A big industry trade show is just a few weeks away, and I’ve been getting cold calls all over the place for a myriad of different services and products. We always talk about the latest thing, but I’ve found that some sales tactics are tried and true.
The direct and authoritative route. One sales person called me with such an authoritative voice, I almost thought he was with the official show staff. He quickly told me his name and company and immediately asked for the dimensions and weight of my shipment. I barely had time to process that this gentlemen was about to sell me shipping services! I’m open to quotes for our booth shipment, so I after explaining that I’d be open to some information about his company, I gave him my email address. This route is pretty abrasive to me, so I don’t recommend it in most situations. But for cold calling? Be direct, be the authority, and make them hear you in the first 10 seconds… before they hang up!
The price route. Most of the vendors use this approach, opening with something along the lines of, “Ashley, I’m sure you would love to save money on shipping your booth. I’ve been able to save my customers $x dollars, why don’t I send you some information about how we can meet your needs cheaper!” This route seems to stand the test of time, because who doesn’t want to save money? The problem is that my in-house shipping crew runs tons of packages through two regular providers. Thus, they get a special discount, which is passed on to my shipment when the time comes. Most of the people calling only handle booth shipments, but we don’t ship our booth often enough to receive the prime rates from these companies. Again, I give them my email address for quote information, but most of the time, it’s a bust.
The “different, unique, quirky, unexpected” route. This tactic is a staple in a lot of industries, particularly at trade show booths. All of these vendors are calling to say that their unexpected talent will woo attendees to my booth. This is, undoubtedly, true. Last year’s conference featured a spin-the-wheel carnival game at one booth, a trapeze routine (yes, girls hanging from the ceiling!) at another booth, and a chair massage at another booth. Essentially, EVERYONE has something “unique” going on at their booth. The problem is that at a show of this size, most of the people who come to watch the show aren’t actually decent customers. My company deals with engine maintenance for planes, so while I’d love to go see the caricature artist at the interior upholstery booth, the fact of the matter is that I have absolutely no need for their services. They can try to engage me as I’m getting my portrait, but they’ll quickly find that I’m not worth their time. I think quirky attractions have their place when all attendees need all the services displayed, but generally, I feel that most shows are too big to benefit from this type of gimmick. As a marketer, I think your message, brand, and product should speak loudly enough, without a fake teaser!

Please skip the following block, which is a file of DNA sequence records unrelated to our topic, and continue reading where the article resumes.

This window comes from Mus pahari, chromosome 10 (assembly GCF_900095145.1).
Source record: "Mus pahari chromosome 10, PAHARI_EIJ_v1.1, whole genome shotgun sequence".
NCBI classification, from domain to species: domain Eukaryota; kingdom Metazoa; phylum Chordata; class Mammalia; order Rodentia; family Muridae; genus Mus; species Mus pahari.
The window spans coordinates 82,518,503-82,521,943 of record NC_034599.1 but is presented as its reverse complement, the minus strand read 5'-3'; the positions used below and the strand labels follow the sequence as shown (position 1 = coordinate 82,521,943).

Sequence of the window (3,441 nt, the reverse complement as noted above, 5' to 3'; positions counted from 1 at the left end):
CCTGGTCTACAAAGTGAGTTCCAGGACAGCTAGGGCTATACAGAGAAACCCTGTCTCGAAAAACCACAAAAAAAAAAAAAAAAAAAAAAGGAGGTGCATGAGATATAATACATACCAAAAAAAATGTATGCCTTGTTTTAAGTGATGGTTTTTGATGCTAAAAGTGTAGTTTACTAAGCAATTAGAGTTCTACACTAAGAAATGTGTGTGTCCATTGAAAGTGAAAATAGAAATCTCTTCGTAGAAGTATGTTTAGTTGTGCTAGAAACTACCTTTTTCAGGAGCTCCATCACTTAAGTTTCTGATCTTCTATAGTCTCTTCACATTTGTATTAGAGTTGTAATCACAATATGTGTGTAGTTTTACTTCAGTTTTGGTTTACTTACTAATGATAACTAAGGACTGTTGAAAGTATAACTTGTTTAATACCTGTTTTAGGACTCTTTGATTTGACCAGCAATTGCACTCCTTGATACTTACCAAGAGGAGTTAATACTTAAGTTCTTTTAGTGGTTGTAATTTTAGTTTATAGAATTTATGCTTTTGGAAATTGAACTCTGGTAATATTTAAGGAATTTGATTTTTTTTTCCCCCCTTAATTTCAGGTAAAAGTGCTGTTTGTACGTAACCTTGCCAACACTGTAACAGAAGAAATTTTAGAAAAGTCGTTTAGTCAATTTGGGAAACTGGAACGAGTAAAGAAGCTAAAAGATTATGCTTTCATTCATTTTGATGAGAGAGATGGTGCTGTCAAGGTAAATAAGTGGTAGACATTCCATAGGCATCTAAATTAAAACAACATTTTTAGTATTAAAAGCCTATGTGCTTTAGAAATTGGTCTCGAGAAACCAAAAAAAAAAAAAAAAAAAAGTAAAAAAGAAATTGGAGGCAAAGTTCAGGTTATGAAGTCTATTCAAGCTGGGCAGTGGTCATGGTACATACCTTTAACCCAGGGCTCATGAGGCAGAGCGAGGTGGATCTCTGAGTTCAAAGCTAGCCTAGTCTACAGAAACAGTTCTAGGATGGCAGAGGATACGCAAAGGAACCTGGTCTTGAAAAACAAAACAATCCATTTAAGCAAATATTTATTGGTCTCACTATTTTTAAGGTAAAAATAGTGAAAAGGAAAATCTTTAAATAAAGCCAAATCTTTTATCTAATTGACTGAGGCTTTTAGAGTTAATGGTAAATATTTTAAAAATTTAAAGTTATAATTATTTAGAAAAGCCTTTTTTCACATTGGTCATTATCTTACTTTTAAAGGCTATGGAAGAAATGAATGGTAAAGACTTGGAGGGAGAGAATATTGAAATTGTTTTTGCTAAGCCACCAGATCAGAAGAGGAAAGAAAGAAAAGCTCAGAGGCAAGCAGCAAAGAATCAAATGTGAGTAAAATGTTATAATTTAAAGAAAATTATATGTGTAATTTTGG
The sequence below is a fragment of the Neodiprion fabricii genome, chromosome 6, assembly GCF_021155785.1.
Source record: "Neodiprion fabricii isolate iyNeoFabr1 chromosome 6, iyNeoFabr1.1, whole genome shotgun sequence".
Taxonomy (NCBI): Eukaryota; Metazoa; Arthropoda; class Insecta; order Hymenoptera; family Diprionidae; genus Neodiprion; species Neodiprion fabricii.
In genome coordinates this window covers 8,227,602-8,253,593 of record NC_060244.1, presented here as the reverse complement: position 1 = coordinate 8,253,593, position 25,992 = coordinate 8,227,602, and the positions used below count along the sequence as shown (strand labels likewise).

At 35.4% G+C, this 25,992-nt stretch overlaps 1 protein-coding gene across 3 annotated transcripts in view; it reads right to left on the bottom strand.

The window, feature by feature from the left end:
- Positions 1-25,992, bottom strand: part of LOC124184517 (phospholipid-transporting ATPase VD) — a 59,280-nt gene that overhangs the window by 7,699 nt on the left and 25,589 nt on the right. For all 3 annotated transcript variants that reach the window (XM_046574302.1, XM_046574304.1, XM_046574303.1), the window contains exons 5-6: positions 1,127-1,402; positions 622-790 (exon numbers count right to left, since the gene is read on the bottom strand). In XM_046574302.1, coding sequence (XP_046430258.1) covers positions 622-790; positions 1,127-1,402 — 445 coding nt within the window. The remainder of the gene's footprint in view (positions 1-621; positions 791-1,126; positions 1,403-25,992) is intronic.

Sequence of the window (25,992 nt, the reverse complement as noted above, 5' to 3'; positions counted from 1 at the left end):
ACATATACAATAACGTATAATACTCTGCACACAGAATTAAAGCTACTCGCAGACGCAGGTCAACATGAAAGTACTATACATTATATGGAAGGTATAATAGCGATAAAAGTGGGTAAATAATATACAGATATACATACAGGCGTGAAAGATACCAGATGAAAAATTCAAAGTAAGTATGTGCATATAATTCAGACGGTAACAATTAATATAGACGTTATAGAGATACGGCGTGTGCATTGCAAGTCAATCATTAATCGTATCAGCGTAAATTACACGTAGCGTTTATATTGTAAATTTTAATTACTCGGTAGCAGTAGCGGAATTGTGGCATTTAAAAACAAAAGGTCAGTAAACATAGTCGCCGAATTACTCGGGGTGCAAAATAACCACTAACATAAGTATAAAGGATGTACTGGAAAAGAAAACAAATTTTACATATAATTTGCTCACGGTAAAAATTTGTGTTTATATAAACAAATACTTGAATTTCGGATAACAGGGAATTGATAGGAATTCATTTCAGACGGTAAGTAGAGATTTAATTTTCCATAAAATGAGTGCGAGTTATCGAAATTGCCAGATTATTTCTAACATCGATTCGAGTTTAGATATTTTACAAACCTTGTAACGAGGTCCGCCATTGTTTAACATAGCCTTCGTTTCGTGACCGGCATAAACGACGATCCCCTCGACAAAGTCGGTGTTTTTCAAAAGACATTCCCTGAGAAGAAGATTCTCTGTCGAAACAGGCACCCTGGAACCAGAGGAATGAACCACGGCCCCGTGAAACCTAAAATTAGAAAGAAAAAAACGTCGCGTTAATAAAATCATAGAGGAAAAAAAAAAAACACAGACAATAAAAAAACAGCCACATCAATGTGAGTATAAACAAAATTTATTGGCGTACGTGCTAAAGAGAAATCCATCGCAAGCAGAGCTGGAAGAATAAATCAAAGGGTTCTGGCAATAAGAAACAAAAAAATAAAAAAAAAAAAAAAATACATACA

It’s been interesting to receive the first round of calls, and I’m sure there will be many more to come. It makes me glad I’m not in sales, as I’ve yet to take advantage of any of the “deals” these reps are offering!